Health & Wellness / Healthy America

The Energy Gap


For many, losing a significant amount of weight is a difficult task. Although challenging to form a routine tailored to weight loss goals, even more difficult is keeping the weight off once it has been lost. This is mainly a result of improperly transitioning back into a “normal routine” following a strict diet. Oftentimes, individuals experience the “yo-yo effect” in their weight loss journeys, in which a trend of cyclical weight gain and weight loss is prevalent. Fortunately, however, there is a way to avoid gaining weight back, following an intense diet plan, and it all starts with mindfulness of the energy gap.

The term “energy gap” refers to the difference between the amount of calories consumed prior to entering a regimen, versus the amount of calories one consumes toward the end of his diet. Usually, the go-to strategy of individuals when it comes to losing weight is decreasing caloric consumption. Furthermore, one’s caloric intake is, typically, far greater prior to entering a diet than at the end of the weight loss journey. The problem with this phenomenon resides in its un-sustainability factor.

After one cuts his calories, the body must adjust to the energy loss. This bodily process is called metabolic adaptation, and serves to maintain homeostasis. Once the body has adapted to the decrease in calories, a plateau in weight loss is usually reached. In order to break the plateau, individuals tend to cut more calories from their daily intakes. With a new decrease in energy input, more weight loss may occur, but eventually, another plateau follows.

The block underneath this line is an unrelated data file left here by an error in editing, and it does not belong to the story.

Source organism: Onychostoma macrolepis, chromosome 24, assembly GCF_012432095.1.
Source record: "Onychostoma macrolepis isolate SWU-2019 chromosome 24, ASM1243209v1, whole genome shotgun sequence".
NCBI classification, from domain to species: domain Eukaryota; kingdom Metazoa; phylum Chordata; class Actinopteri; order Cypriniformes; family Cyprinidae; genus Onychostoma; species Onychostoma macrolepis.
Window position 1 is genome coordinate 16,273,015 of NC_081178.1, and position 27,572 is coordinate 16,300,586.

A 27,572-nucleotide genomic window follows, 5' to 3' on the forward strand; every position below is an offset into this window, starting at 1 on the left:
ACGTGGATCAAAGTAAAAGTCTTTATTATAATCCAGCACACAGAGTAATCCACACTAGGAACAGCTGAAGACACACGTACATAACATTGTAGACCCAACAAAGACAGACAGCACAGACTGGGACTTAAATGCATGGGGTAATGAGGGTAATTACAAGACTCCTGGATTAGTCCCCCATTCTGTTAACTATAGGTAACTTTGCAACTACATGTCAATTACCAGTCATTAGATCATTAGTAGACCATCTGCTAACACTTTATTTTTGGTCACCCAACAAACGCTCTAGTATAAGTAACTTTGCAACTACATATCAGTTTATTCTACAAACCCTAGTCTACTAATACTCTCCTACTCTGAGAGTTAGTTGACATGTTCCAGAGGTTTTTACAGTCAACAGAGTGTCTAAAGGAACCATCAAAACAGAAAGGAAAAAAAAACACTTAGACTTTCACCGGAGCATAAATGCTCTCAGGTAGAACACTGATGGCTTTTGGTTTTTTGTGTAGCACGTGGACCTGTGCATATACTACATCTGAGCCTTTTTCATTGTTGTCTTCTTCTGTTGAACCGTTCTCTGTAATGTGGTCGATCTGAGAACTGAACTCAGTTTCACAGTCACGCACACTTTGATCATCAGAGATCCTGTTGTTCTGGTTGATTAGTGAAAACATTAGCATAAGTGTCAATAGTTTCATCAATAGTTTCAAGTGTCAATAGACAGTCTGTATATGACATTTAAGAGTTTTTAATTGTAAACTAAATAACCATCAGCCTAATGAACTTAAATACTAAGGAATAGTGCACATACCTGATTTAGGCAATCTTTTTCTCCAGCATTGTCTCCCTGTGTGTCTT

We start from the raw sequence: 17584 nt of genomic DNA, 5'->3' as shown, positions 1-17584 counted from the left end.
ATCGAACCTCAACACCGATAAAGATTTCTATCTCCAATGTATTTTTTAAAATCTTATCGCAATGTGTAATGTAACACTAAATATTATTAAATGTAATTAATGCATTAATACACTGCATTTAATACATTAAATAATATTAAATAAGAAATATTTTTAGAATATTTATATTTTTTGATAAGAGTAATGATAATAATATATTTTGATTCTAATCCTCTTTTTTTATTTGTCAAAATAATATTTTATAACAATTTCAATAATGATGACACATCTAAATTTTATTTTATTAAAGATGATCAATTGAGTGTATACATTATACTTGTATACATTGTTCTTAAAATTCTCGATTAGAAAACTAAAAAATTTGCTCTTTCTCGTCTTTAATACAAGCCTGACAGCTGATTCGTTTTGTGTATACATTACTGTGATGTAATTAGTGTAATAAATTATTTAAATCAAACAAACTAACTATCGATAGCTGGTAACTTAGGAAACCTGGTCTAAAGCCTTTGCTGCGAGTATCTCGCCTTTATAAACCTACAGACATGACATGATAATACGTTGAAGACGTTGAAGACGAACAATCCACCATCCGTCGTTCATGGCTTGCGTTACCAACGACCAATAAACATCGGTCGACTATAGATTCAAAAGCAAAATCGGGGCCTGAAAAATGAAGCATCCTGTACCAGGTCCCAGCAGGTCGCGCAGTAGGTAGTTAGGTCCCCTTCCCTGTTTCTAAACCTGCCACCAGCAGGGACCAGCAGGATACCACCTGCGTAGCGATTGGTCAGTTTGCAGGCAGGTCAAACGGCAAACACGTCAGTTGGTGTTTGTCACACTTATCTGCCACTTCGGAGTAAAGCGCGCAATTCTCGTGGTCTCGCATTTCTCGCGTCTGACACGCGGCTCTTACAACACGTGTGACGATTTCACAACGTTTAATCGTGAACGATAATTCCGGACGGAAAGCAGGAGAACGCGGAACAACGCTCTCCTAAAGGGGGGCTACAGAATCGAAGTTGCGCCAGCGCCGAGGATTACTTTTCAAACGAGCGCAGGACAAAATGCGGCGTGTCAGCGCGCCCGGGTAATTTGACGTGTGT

As the cycle of constantly cutting calories progresses, the body becomes adapted to a very limited energy input. This is problematic because it can be difficult to consume few calories (less than 1200 calories a day) and feel satiated, and after the weight loss goals have been reached, individuals tend to eat much more in order to feel satisfied. This is where the energy gap must be acknowledged. Since the body is adapted to so little calories following a diet, any influx of calories is too much for the body to handle. If the body is not slowly introduced to energy increases, it will store the excess calories as it is not adept at processing them.

Moreover, in order to combat post-diet weight gain, the implementation of reverse dieting in the daily routine is crucial. When it comes to reverse dieting, the end goal is to return to consuming a reasonable amount of calories without putting on old pounds. This is achieved through slowly increasing macronutrient (carb, protein, and fat) consumption until their calories are mentally sustainable. Typically, an increase of 50 calories each week is ideal when it comes to reverse dieting. Some weight gain might occur, however, it is not substantial, especially with proper physical activity.

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